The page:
There are certain structural elements that are required. Then there are others that are optional. Below, we layout each of the structural elements and let you know if the structural elements are required or optional.
The first structural element should always be a headline. This is the bold statement that attracts the prospect. It should ideally consist of one-line of text.
The headline is a required element of the value proposition.
The next structural element is a sub-headline. This should consist of 2-4 sentences detailing the value your product provides. This is where you have some room to be creative and really speak to your prospective customers.
The sub-headline is a required element of your value proposition.
Another structural element that is common is bullet points. This provides clear statements of benefit to the prospective customer.
Bullet points are an optional element that depends on your business and particular case.
A final line is a short statement after the other elements of your value proposition. This can be anywhere from 2-5 words. It’s a closing statement. Often, it’s to mention your product or brand by name.
This is an optional structural element and it depends on your use case.
The next element of the value proposition structure is an image. Images can be a compelling addition to the representation of your value. And, with the most prominent display of your value proposition on your website, an image makes a huge impact to visitors.
An image is an optional element to add to your value proposition. This can be a photograph or a graphic. Your brand will depend on whether you use an image.
How it Looks
The structure above is simple to follow and can create an effective way create a value proposition when some guidance is needed. But, we will want to take a look at the finished structure.
The structure should ultimately look like the following.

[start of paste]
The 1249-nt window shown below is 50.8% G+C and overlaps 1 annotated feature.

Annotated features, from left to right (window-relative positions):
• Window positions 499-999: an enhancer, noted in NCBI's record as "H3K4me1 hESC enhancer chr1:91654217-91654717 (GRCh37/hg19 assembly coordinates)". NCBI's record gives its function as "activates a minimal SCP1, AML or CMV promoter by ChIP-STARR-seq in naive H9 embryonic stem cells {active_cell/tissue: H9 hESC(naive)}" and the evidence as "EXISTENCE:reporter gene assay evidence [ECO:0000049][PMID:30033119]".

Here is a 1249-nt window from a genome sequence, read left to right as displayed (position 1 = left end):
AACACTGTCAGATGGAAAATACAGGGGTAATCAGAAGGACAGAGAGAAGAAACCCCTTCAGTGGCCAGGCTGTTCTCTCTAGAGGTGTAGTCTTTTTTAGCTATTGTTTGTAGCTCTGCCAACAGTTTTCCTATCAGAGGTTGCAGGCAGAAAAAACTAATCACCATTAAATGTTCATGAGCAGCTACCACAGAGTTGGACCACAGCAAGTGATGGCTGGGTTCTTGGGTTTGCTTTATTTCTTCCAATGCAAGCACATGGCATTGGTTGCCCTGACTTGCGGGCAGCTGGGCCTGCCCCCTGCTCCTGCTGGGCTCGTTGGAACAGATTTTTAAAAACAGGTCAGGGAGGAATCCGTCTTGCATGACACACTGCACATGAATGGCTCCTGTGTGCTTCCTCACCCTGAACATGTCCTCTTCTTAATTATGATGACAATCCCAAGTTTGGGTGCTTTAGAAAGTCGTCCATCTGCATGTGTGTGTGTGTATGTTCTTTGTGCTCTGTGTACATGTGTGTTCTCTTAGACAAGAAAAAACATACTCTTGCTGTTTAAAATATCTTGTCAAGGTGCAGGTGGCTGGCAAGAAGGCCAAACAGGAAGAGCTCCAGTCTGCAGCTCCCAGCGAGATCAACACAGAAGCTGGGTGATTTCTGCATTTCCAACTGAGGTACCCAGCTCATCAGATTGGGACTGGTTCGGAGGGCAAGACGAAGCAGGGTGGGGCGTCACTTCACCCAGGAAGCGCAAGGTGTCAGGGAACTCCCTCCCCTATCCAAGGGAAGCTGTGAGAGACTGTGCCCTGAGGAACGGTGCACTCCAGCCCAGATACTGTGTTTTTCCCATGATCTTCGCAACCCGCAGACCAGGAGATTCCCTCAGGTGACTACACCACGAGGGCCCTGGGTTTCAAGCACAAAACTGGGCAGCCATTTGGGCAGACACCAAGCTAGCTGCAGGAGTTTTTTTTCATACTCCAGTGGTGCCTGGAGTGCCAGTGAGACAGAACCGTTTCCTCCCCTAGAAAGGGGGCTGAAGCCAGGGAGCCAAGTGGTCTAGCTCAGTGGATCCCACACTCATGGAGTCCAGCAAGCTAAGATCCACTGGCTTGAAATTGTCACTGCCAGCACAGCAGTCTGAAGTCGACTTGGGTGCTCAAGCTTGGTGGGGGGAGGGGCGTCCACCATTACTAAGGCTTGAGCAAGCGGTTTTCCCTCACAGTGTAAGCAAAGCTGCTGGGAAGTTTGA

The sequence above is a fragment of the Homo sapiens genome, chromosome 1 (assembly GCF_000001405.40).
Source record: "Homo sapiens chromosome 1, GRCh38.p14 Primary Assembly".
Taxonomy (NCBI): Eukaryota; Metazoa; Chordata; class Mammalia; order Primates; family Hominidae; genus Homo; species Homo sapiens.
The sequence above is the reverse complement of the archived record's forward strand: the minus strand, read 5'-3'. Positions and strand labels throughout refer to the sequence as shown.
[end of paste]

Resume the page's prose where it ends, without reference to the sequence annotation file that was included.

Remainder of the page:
And with the home page of a website being the best representation of value propositions, it should look like the “above the fold” section of the home page below.
These are the core elements of a value proposition. The structure is an important consideration, seeing as we want our statement to be easily digestible by prospective clients. Follow this structure and you will be well on your way to creating a statement that effectively conveys your value.
Value Proposition Words and Phrases
Understanding how to structure provides is a framework. Now we want to look at what type of language we should be using to create a compelling value proposition.
There are key words and phrases that work best in marketing. Ultimately, the best words and phrases to use are action words and phrases. These can be applied to our value proposition. Then, once we choose our words, we can fit them like puzzle pieces. Below is a small selection of useful words and phrases for creating your value proposition.
|Action Words||Action Phrases|
|All New||Free Trial|
|Create||Increase your Sales|
|Free||At No Additional Cost|
When choosing your words and phrases, it is critical to use action verbs. The lists above fit this requirement. Use these to start using compelling language.
Creating a Value Proposition
We understand how to structure it and we understand what key words and phrases to use. Now it is time to create our value proposition. This is the difficult part.
So, how do we do it?